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'Capote' vs 'Infamous'


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#1 Max Jacoby

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Posted 27 January 2007 - 10:43 AM

This week I saw 'Infamous', the 'other' film about Truman Capote writing 'In Cold Blood'. Both films tell essentially the same story and it was interesting to see what choices the filmmakers made in telling it and what they chose to focus on.

In a nutshell I think 'Capote' is the better film, because it goes deeper into the psychology of the main character and the themes of the story are better defined. Although TC was a very colorful character, 'Capote' managed to go beyond the surface and show a very conflicted man.

'Infamous' on the other hand tried to play more for obvious laughs, mainly how people reacted to TC, who was quite a fruitcake. There are lots of anecdotes that he told about all these famous actors that he knew, but unfortunately the film never really went beyond that. The lovestory with Perry Smith felt quite fake and neither did the 'interviews' with his friends add anything, only enhancing the feeling that what you're watching is fiction.

Maybe it is because I saw 'Capote', but when watching 'Infamous' I somehow got the impression that the filmmakers deliberately tried to avoid any similarities. Although they basically tell the same story, there are few events that are in both films and if they are, then 'Capote' does it better somehow. The Christmas diner scene and the hanging comes to mind.

Interestingly both films were shot on Cooke S4s ('Infamous' has a Panavision credit, but it is obvious from the bokeh that it's Cookes) and also here I liked the look of "Capote' better. It had nicer compositions, although the lighting in 'Infamous' by Bruno Delbonnel wasn't bad at all. He shot parts of it on Fuji and it added a nice feeling to the period setting.
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#2 Andy_Alderslade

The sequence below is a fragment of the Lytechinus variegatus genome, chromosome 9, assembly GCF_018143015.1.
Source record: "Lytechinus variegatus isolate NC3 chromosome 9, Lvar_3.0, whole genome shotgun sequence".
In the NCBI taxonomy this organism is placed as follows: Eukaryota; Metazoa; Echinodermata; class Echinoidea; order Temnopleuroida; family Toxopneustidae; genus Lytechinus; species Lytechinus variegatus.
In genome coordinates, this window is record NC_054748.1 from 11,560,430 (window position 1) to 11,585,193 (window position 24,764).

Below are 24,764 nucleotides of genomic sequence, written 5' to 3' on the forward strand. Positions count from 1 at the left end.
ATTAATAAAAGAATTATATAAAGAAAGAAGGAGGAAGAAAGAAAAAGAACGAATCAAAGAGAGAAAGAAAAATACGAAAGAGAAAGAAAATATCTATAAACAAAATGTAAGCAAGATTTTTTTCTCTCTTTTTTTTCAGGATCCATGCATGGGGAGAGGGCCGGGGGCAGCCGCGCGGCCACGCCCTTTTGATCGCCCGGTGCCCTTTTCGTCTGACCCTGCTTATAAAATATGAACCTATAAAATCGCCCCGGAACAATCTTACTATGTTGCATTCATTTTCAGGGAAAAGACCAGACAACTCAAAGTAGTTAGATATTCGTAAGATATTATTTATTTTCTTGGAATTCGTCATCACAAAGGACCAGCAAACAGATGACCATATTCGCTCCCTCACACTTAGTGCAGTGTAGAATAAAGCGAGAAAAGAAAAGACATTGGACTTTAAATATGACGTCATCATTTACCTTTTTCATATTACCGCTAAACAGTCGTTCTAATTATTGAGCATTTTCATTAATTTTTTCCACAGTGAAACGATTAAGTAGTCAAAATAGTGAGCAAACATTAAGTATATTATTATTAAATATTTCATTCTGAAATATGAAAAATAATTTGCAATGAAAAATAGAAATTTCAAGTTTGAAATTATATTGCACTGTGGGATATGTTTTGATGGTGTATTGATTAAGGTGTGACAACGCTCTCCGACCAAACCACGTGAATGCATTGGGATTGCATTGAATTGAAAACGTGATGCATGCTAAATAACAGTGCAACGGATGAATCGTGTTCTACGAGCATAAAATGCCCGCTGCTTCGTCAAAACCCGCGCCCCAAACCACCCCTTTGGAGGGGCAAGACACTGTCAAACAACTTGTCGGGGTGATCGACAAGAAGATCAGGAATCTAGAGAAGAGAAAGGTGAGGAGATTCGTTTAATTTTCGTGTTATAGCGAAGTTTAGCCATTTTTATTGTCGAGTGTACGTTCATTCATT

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Posted 27 January 2007 - 11:31 AM

Haven't watched either film yet deliberatly. I read In Cold Blood over the summer while recovering from an operation, and was so moved by it, I didn't want my impressions and vivid memories contaminated by a film's rendering of it all.

Its actually been quite hard to avoid them all, what with two films about Capote and the re-realeas of the original In Cold Blood.

Are either of them really worth seeing?
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#3 Max Jacoby

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Posted 27 January 2007 - 11:42 AM

Obviously none is in the same category as the book. But 'Capote' is interesting because it deals with the story around the writing.
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#4 Rob.m.Neilson

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Posted 27 January 2007 - 06:09 PM

This week I saw 'Infamous', the 'other' film about Truman Capote writing 'In Cold Blood'. Both films tell essentially the same story and it was interesting to see what choices the filmmakers made in telling it and what they chose to focus on.

In a nutshell I think 'Capote' is the better film, because it goes deeper into the psychology of the main character and the themes of the story are better defined. Although TC was a very colorful character, 'Capote' managed to go beyond the surface and show a very conflicted man.